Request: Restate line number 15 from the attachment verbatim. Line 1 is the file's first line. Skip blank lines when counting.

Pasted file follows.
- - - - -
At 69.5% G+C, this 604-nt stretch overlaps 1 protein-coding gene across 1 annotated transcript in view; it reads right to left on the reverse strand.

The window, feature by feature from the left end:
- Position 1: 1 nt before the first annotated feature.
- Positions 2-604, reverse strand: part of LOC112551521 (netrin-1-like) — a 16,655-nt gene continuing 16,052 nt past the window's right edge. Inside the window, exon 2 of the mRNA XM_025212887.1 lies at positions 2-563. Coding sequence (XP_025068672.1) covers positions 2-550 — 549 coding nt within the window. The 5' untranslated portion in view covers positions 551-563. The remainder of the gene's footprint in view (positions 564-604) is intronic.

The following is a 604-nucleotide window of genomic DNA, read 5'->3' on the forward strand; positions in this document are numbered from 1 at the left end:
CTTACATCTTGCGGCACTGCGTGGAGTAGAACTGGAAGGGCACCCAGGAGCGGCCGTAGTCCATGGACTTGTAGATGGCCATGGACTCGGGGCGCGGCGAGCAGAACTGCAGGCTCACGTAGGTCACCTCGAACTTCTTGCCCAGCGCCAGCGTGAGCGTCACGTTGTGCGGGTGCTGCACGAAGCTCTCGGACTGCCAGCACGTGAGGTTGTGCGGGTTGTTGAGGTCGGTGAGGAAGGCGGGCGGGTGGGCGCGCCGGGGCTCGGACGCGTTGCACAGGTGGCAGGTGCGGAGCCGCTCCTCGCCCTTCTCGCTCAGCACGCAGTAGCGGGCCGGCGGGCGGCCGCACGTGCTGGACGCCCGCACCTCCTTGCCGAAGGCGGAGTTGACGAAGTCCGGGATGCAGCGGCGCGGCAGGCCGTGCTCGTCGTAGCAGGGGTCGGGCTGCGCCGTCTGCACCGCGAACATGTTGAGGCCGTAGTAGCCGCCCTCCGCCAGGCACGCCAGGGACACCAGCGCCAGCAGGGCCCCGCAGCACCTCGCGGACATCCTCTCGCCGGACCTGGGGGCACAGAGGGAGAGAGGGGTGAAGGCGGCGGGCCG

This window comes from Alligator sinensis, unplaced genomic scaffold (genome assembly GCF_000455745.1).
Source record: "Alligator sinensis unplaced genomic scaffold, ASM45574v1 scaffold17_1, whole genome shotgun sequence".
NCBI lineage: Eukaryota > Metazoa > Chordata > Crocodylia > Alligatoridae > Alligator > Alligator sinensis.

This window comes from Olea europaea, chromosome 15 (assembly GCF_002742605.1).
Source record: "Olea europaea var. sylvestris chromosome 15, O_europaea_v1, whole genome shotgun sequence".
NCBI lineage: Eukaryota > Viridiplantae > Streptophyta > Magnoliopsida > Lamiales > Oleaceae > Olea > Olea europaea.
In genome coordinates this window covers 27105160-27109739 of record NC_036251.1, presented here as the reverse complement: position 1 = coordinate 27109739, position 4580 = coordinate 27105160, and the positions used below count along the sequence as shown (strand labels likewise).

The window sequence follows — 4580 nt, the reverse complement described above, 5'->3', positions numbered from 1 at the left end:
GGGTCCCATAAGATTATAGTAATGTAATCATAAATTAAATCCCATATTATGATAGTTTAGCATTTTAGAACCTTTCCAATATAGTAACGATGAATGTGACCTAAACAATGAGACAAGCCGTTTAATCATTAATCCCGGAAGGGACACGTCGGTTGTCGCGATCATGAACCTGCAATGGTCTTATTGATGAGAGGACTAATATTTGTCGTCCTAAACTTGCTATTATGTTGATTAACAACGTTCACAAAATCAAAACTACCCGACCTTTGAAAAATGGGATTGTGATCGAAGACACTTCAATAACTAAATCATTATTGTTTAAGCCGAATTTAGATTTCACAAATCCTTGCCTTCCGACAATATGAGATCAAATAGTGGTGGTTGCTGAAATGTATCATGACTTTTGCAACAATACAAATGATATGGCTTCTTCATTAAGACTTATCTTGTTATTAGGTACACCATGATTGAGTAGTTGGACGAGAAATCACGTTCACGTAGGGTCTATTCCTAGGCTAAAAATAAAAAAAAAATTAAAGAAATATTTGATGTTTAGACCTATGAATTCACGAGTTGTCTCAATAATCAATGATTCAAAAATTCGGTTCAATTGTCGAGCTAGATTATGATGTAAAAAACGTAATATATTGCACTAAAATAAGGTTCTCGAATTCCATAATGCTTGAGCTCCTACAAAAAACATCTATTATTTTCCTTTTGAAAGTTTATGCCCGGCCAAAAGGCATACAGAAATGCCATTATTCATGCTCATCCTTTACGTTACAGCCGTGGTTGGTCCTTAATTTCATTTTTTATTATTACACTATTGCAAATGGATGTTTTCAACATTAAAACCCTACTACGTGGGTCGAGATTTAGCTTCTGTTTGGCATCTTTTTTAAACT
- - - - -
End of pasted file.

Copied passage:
GGGTCCCATAAGATTATAGTAATGTAATCATAAATTAAATCCCATATTATGATAGTTTAGCATTTTAGAACCTTTCCAATATAGTAACGATGAATGTGACCTAAACAATGAGACAAGCCGTTTAATCATTAATCCCGGAAGGGACACGTCGGTTGTCGCGATCATGAACCTGCAATGGTCTTATTGATGAGAGGACTAATATTTGTCGTCCTAAACTTGCTATTATGTTGATTAACAACGTTCACAAAATCAAAACTACCCGACCTTTGAAAAATGGGATTGTGATCGAAGACACTTCAATAACTAAATCATTATTGTTTAAGCCGAATTTAGATTTCACAAATCCTTGCCTTCCGACAATATGAGATCAAATAGTGGTGGTTGCTGAAATGTATCATGACTTTTGCAACAATACAAATGATATGGCTTCTTCATTAAGACTTATCTTGTTATTAGGTACACCATGATTGAGTAGTTGGACGAGAAATCACGTTCACGTAGGGTCTATTCCTAGGCTAAAAATAAAAAAAAAATTAAAGAAATATTTGATGTTTAGACCTATGAATTCACGAGTTGTCTCAATAATCAATGATTCAAAAATTCGGTTCAATTGTCGAGCTAGATTATGATGTAAAAAACGTAATATATTGCACTAAAATAAGGTTCTCGAATTCCATAATGCTTGAGCTCCTACAAAAAACATCTATTATTTTCCTTTTGAAAGTTTATGCCCGGCCAAAAGGCATACAGAAATGCCATTATTCATGCTCATCCTTTACGTTACAGCCGTGGTTGGTCCTTAATTTCATTTTTTATTATTACACTATTGCAAATGGATGTTTTCAACATTAAAACCCTACTACGTGGGTCGAGATTTAGCTTCTGTTTGGCATCTTTTTTAAACT